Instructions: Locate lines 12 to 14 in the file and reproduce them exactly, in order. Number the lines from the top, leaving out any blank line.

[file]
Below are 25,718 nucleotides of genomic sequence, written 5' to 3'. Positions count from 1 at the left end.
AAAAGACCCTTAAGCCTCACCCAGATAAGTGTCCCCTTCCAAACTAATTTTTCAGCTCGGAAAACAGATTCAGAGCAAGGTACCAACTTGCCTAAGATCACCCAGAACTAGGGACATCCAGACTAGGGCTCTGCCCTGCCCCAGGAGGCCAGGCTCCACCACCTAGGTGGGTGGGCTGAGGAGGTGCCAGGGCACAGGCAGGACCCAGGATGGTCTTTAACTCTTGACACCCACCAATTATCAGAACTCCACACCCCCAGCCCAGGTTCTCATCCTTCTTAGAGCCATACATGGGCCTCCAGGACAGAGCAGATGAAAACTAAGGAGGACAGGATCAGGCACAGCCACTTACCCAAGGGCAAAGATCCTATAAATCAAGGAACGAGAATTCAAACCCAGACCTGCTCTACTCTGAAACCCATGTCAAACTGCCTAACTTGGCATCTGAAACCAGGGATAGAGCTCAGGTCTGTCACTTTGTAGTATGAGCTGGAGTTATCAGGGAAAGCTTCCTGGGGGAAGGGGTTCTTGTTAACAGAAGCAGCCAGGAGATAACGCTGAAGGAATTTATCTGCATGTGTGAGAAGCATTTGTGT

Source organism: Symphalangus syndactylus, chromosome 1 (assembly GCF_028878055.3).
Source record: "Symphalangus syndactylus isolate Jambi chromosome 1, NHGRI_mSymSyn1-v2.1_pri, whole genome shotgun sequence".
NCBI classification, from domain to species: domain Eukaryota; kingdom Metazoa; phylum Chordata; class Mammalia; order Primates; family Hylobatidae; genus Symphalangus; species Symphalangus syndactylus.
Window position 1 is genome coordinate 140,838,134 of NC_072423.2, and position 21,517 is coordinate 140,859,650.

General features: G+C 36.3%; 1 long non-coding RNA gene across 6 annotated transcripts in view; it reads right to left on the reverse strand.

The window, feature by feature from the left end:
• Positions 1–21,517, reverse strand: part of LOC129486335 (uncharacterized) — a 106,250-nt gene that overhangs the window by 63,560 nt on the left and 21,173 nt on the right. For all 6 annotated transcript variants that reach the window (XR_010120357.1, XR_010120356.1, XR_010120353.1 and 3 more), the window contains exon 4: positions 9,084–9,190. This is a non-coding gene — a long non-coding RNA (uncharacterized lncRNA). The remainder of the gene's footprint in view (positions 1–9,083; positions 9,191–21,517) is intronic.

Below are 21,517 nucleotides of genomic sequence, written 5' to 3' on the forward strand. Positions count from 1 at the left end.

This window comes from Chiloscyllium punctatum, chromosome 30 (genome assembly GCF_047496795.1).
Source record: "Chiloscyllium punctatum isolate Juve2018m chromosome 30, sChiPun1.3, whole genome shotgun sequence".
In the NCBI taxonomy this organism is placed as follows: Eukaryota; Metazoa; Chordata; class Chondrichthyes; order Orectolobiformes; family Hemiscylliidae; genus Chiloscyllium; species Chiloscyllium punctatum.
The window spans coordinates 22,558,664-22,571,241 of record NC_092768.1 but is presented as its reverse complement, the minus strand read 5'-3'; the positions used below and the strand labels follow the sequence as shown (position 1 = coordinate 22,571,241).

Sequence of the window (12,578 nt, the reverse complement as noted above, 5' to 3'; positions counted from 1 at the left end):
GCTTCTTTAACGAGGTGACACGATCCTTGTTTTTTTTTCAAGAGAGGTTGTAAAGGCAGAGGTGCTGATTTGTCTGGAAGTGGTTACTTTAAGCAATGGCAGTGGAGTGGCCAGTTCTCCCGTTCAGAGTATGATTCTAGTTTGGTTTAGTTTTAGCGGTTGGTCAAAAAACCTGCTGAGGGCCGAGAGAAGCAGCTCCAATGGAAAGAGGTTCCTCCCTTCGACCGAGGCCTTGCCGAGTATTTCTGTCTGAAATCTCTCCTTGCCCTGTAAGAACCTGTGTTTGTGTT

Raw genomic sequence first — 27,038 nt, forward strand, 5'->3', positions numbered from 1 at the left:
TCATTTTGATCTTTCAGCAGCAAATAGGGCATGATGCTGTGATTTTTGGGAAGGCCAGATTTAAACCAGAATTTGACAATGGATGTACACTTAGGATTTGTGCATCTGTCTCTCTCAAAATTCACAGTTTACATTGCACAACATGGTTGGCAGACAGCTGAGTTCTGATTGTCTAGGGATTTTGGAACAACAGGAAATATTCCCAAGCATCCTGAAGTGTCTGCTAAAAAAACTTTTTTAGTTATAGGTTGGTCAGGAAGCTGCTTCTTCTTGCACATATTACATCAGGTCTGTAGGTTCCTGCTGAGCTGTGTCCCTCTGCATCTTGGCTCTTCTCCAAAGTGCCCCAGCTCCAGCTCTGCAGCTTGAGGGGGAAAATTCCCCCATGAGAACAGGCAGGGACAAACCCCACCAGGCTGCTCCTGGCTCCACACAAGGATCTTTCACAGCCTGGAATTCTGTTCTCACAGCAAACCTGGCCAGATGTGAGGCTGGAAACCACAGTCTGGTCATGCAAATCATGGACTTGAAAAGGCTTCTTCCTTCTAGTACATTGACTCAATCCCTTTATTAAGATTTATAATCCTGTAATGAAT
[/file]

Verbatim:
Source record: "Chiloscyllium punctatum isolate Juve2018m chromosome 30, sChiPun1.3, whole genome shotgun sequence".
In the NCBI taxonomy this organism is placed as follows: Eukaryota; Metazoa; Chordata; class Chondrichthyes; order Orectolobiformes; family Hemiscylliidae; genus Chiloscyllium; species Chiloscyllium punctatum.
The window spans coordinates 22,558,664-22,571,241 of record NC_092768.1 but is presented as its reverse complement, the minus strand read 5'-3'; the positions used below and the strand labels follow the sequence as shown (position 1 = coordinate 22,571,241).